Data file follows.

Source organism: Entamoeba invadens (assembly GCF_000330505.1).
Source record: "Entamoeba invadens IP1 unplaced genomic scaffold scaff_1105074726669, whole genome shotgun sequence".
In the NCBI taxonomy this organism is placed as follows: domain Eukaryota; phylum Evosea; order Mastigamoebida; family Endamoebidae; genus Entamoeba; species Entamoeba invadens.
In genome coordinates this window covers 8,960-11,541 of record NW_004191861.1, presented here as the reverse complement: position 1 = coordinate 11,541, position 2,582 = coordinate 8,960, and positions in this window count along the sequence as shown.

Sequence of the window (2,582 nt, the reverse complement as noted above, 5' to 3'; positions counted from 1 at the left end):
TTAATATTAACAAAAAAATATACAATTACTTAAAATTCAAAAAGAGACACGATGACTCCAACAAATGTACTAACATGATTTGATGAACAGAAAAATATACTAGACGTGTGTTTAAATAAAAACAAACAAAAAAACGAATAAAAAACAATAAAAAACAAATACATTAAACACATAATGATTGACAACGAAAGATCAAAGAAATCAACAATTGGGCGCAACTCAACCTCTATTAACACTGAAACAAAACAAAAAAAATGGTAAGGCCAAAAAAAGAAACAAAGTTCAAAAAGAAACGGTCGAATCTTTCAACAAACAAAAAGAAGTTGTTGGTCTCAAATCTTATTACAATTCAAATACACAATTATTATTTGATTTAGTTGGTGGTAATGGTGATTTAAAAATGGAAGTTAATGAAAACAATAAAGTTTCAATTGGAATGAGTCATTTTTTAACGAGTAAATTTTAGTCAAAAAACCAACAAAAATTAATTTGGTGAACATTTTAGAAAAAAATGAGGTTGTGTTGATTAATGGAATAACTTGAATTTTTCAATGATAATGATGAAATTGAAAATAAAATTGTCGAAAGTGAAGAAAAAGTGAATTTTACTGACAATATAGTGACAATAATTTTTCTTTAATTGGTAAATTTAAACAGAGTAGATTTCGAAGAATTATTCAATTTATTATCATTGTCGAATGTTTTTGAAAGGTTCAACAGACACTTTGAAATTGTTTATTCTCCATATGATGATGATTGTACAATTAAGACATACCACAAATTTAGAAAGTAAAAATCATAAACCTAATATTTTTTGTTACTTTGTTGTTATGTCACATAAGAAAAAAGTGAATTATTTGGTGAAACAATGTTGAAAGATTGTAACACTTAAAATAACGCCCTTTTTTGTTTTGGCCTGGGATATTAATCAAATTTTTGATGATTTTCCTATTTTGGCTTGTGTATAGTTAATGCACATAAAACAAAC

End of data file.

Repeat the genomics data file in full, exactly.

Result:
Source organism: Entamoeba invadens (assembly GCF_000330505.1).
Source record: "Entamoeba invadens IP1 unplaced genomic scaffold scaff_1105074726669, whole genome shotgun sequence".
In the NCBI taxonomy this organism is placed as follows: domain Eukaryota; phylum Evosea; order Mastigamoebida; family Endamoebidae; genus Entamoeba; species Entamoeba invadens.
In genome coordinates this window covers 8,960-11,541 of record NW_004191861.1, presented here as the reverse complement: position 1 = coordinate 11,541, position 2,582 = coordinate 8,960, and positions in this window count along the sequence as shown.

Sequence of the window (2,582 nt, the reverse complement as noted above, 5' to 3'; positions counted from 1 at the left end):
TTAATATTAACAAAAAAATATACAATTACTTAAAATTCAAAAAGAGACACGATGACTCCAACAAATGTACTAACATGATTTGATGAACAGAAAAATATACTAGACGTGTGTTTAAATAAAAACAAACAAAAAAACGAATAAAAAACAATAAAAAACAAATACATTAAACACATAATGATTGACAACGAAAGATCAAAGAAATCAACAATTGGGCGCAACTCAACCTCTATTAACACTGAAACAAAACAAAAAAAATGGTAAGGCCAAAAAAAGAAACAAAGTTCAAAAAGAAACGGTCGAATCTTTCAACAAACAAAAAGAAGTTGTTGGTCTCAAATCTTATTACAATTCAAATACACAATTATTATTTGATTTAGTTGGTGGTAATGGTGATTTAAAAATGGAAGTTAATGAAAACAATAAAGTTTCAATTGGAATGAGTCATTTTTTAACGAGTAAATTTTAGTCAAAAAACCAACAAAAATTAATTTGGTGAACATTTTAGAAAAAAATGAGGTTGTGTTGATTAATGGAATAACTTGAATTTTTCAATGATAATGATGAAATTGAAAATAAAATTGTCGAAAGTGAAGAAAAAGTGAATTTTACTGACAATATAGTGACAATAATTTTTCTTTAATTGGTAAATTTAAACAGAGTAGATTTCGAAGAATTATTCAATTTATTATCATTGTCGAATGTTTTTGAAAGGTTCAACAGACACTTTGAAATTGTTTATTCTCCATATGATGATGATTGTACAATTAAGACATACCACAAATTTAGAAAGTAAAAATCATAAACCTAATATTTTTTGTTACTTTGTTGTTATGTCACATAAGAAAAAAGTGAATTATTTGGTGAAACAATGTTGAAAGATTGTAACACTTAAAATAACGCCCTTTTTTGTTTTGGCCTGGGATATTAATCAAATTTTTGATGATTTTCCTATTTTGGCTTGTGTATAGTTAATGCACATAAAACAAAC